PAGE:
When should usability testing be done?
Much like code review, usability testing works best in regular, small chunks. A huge battery of tests will conflate the exhaustion of your test subjects with usability problems in your tool, and will become an unreasonable demand on your time. A good pace for usability testing is a round of five participants every few features - by keeping both numbers small, the sessions are easy to organize and less of a disruption for all involved.
Another thing to keep in mind, is that one of the key values of usability testing is that it can flag problems while they're still relatively easy to solve. As soon as you have an implementation of something that a user could possibly try out, let them - that way, if it turns out their intuition is wildly different than what you expected, plans can be changed before too much investment has been made.
- Test early, and test often: test only a few new tasks at a time, and test them as soon as possible.
- Keep it small & informal: five participants is probably enough for a single round of testing to catch the majority of problems.
- Use your colleagues: your lab mates are ideal test subjects - try, if possible, to pick different ones for each round of testing.
When Things Go Wrong
Sometimes, a new feature fails usability testing miserably - users are baffled by what's presented to them, and no clear path to task completion presents itself. Congratulations, you've succeeded! This befuddlement has occurred before release and in the lab while you can still fix it - but how? Two gross strategies come to mind:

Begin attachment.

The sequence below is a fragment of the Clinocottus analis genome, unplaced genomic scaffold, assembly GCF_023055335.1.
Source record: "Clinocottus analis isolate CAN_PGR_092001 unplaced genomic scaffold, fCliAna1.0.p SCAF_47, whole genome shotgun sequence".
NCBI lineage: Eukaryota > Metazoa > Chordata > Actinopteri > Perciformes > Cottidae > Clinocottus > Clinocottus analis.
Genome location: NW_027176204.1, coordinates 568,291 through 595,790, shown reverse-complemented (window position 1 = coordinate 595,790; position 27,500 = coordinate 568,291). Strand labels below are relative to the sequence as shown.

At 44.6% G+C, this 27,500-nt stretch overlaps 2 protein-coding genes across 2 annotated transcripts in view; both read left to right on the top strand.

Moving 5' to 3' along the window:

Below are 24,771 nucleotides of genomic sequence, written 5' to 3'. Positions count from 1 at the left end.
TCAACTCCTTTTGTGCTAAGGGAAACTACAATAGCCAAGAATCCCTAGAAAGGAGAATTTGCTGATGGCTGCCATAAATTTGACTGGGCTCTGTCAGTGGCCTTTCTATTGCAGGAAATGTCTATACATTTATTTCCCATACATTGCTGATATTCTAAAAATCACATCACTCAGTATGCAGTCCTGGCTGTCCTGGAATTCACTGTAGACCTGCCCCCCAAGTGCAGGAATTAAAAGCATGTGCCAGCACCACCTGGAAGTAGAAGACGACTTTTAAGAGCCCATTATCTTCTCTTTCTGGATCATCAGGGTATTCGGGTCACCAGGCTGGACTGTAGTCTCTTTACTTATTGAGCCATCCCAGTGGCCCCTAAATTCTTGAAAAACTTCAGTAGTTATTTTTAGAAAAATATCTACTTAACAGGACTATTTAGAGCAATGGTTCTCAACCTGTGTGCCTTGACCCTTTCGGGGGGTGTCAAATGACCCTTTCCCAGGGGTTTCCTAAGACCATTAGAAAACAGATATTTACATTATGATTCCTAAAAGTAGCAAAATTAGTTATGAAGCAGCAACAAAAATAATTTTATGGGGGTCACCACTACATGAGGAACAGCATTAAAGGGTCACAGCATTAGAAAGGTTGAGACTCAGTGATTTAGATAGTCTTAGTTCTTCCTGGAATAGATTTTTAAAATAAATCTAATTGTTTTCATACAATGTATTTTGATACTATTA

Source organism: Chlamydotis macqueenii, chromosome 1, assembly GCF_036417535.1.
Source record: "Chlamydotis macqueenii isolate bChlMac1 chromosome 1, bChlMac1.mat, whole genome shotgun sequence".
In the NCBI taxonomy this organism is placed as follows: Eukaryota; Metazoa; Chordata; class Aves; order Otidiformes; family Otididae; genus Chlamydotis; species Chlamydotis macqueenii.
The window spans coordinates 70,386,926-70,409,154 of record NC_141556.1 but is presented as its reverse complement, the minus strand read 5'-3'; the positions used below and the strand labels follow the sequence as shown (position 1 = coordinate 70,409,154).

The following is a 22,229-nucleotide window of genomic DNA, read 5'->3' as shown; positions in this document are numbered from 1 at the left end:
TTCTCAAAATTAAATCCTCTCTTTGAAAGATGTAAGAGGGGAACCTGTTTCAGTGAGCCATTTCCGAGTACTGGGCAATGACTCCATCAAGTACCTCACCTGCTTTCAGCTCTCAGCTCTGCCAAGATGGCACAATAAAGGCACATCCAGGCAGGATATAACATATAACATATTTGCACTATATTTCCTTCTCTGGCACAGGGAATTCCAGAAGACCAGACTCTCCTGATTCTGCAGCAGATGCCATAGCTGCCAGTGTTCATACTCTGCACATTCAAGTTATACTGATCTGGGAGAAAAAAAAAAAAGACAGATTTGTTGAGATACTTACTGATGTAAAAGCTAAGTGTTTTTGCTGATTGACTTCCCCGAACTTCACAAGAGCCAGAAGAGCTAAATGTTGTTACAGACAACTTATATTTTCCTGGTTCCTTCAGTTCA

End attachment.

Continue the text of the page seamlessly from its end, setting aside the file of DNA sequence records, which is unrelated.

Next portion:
- Post-testing discussion with your test subjects on how they imagine they'd go about a task in software can be a valuable final step; think-aloud gives people a voice for their reactions to what you've built, but not their expectations. Once the test is complete, sit down with your subjects individually or as a group, and discuss how they imagine they would go about completing a task; this may give you some insight into what your users expect. One useful exercise to help clarify their understanding can be to have them all draw concept maps of the task in question; comparing concept maps is a very effective strategy in education to see where people's mental models of an idea differ, and may offer some insight into the conceptual context in which they are trying to use your tool.
- Look for common patterns that you can leverage to make your tool more familiar to your users. We mentioned above the vocabulary of commercial websites and how those familiar patterns help people navigate the web - while science doesn't have the same luxury, there are some things we can inherit. For example, when building a visual user interface for something, many of the same patterns you've seen on the web (whether you're building your UI in the browser or not) can be echoed - if there's a field to input data, highlight it with an outline when it's active; if navigation and branding are present, put them at the top. Design patterns that promote usability and familiarity across projects exist for command-line tools and libraries, as well; every Python function should have a docstring, and most every C++ project should have a Makefile to compile it. Perhaps other patterns of representation or interaction exist in your subfield; identifying these patterns and strictly sticking to them can help new users use your tool effectively, intuitively and quickly, so we can all get down to the science we set out to do.